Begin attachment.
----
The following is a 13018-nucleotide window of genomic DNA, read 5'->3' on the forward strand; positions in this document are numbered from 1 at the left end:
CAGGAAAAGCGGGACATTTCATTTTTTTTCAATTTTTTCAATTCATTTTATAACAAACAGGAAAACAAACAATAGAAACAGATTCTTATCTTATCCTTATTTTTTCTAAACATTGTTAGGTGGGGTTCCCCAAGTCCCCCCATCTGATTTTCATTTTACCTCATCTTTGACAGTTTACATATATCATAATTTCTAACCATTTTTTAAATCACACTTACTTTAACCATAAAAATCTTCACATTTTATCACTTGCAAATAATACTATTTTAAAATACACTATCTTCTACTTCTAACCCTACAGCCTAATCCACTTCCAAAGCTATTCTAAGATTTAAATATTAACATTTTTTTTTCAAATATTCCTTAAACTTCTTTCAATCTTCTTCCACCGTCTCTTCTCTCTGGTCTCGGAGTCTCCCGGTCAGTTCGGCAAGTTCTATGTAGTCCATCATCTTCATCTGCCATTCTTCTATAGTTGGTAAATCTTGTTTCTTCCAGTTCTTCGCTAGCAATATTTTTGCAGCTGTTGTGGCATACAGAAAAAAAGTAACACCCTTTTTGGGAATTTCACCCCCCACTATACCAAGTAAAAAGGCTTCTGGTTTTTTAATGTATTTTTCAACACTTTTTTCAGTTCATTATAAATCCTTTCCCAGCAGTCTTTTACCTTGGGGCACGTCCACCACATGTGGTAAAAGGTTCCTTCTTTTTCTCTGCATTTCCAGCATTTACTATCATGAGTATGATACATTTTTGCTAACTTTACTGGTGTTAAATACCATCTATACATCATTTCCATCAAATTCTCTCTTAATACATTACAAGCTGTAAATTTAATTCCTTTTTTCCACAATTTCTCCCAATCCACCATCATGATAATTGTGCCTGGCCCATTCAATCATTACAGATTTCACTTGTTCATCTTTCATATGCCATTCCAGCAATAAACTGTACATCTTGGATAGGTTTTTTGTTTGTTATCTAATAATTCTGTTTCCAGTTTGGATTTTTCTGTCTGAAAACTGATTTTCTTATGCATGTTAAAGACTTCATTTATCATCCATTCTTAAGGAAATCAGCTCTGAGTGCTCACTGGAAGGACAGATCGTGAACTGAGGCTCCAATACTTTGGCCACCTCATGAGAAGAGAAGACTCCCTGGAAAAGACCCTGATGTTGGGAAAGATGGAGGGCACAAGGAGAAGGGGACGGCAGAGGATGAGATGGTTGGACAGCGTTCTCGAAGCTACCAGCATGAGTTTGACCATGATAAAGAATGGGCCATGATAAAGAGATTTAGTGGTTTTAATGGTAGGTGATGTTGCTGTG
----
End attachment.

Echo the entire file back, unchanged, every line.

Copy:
The following is a 13018-nucleotide window of genomic DNA, read 5'->3' on the forward strand; positions in this document are numbered from 1 at the left end:
CAGGAAAAGCGGGACATTTCATTTTTTTTCAATTTTTTCAATTCATTTTATAACAAACAGGAAAACAAACAATAGAAACAGATTCTTATCTTATCCTTATTTTTTCTAAACATTGTTAGGTGGGGTTCCCCAAGTCCCCCCATCTGATTTTCATTTTACCTCATCTTTGACAGTTTACATATATCATAATTTCTAACCATTTTTTAAATCACACTTACTTTAACCATAAAAATCTTCACATTTTATCACTTGCAAATAATACTATTTTAAAATACACTATCTTCTACTTCTAACCCTACAGCCTAATCCACTTCCAAAGCTATTCTAAGATTTAAATATTAACATTTTTTTTTCAAATATTCCTTAAACTTCTTTCAATCTTCTTCCACCGTCTCTTCTCTCTGGTCTCGGAGTCTCCCGGTCAGTTCGGCAAGTTCTATGTAGTCCATCATCTTCATCTGCCATTCTTCTATAGTTGGTAAATCTTGTTTCTTCCAGTTCTTCGCTAGCAATATTTTTGCAGCTGTTGTGGCATACAGAAAAAAAGTAACACCCTTTTTGGGAATTTCACCCCCCACTATACCAAGTAAAAAGGCTTCTGGTTTTTTAATGTATTTTTCAACACTTTTTTCAGTTCATTATAAATCCTTTCCCAGCAGTCTTTTACCTTGGGGCACGTCCACCACATGTGGTAAAAGGTTCCTTCTTTTTCTCTGCATTTCCAGCATTTACTATCATGAGTATGATACATTTTTGCTAACTTTACTGGTGTTAAATACCATCTATACATCATTTCCATCAAATTCTCTCTTAATACATTACAAGCTGTAAATTTAATTCCTTTTTTCCACAATTTCTCCCAATCCACCATCATGATAATTGTGCCTGGCCCATTCAATCATTACAGATTTCACTTGTTCATCTTTCATATGCCATTCCAGCAATAAACTGTACATCTTGGATAGGTTTTTTGTTTGTTATCTAATAATTCTGTTTCCAGTTTGGATTTTTCTGTCTGAAAACTGATTTTCTTATGCATGTTAAAGACTTCATTTATCATCCATTCTTAAGGAAATCAGCTCTGAGTGCTCACTGGAAGGACAGATCGTGAACTGAGGCTCCAATACTTTGGCCACCTCATGAGAAGAGAAGACTCCCTGGAAAAGACCCTGATGTTGGGAAAGATGGAGGGCACAAGGAGAAGGGGACGGCAGAGGATGAGATGGTTGGACAGCGTTCTCGAAGCTACCAGCATGAGTTTGACCATGATAAAGAATGGGCCATGATAAAGAGATTTAGTGGTTTTAATGGTAGGTGATGTTGCTGTG